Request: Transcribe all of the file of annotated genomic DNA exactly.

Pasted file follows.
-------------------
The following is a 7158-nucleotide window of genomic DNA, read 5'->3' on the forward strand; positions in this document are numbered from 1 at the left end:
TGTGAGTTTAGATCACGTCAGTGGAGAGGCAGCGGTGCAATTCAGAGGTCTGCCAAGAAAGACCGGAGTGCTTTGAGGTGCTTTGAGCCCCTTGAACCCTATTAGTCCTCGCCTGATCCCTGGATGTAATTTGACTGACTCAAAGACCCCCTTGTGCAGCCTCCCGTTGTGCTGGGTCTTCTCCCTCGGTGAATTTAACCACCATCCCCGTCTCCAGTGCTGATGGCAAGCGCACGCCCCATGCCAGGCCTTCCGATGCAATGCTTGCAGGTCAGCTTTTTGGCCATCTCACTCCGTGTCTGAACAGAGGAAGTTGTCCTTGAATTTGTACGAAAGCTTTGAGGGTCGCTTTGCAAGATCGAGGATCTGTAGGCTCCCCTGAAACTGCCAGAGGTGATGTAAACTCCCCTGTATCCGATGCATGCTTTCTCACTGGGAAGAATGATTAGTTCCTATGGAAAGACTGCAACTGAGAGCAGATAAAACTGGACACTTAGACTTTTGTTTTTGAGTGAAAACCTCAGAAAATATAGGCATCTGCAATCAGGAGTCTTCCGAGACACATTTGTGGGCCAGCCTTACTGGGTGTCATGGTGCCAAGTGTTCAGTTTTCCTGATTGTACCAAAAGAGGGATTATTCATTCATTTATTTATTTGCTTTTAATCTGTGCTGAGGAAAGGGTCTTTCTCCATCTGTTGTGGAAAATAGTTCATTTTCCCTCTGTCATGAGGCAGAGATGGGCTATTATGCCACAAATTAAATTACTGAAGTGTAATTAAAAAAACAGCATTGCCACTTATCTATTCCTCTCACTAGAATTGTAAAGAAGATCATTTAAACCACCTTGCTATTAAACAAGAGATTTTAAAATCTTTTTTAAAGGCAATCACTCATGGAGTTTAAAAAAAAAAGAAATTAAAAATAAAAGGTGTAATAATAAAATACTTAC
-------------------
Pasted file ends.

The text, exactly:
The following is a 7158-nucleotide window of genomic DNA, read 5'->3' on the forward strand; positions in this document are numbered from 1 at the left end:
TGTGAGTTTAGATCACGTCAGTGGAGAGGCAGCGGTGCAATTCAGAGGTCTGCCAAGAAAGACCGGAGTGCTTTGAGGTGCTTTGAGCCCCTTGAACCCTATTAGTCCTCGCCTGATCCCTGGATGTAATTTGACTGACTCAAAGACCCCCTTGTGCAGCCTCCCGTTGTGCTGGGTCTTCTCCCTCGGTGAATTTAACCACCATCCCCGTCTCCAGTGCTGATGGCAAGCGCACGCCCCATGCCAGGCCTTCCGATGCAATGCTTGCAGGTCAGCTTTTTGGCCATCTCACTCCGTGTCTGAACAGAGGAAGTTGTCCTTGAATTTGTACGAAAGCTTTGAGGGTCGCTTTGCAAGATCGAGGATCTGTAGGCTCCCCTGAAACTGCCAGAGGTGATGTAAACTCCCCTGTATCCGATGCATGCTTTCTCACTGGGAAGAATGATTAGTTCCTATGGAAAGACTGCAACTGAGAGCAGATAAAACTGGACACTTAGACTTTTGTTTTTGAGTGAAAACCTCAGAAAATATAGGCATCTGCAATCAGGAGTCTTCCGAGACACATTTGTGGGCCAGCCTTACTGGGTGTCATGGTGCCAAGTGTTCAGTTTTCCTGATTGTACCAAAAGAGGGATTATTCATTCATTTATTTATTTGCTTTTAATCTGTGCTGAGGAAAGGGTCTTTCTCCATCTGTTGTGGAAAATAGTTCATTTTCCCTCTGTCATGAGGCAGAGATGGGCTATTATGCCACAAATTAAATTACTGAAGTGTAATTAAAAAAACAGCATTGCCACTTATCTATTCCTCTCACTAGAATTGTAAAGAAGATCATTTAAACCACCTTGCTATTAAACAAGAGATTTTAAAATCTTTTTTAAAGGCAATCACTCATGGAGTTTAAAAAAAAAAGAAATTAAAAATAAAAGGTGTAATAATAAAATACTTAC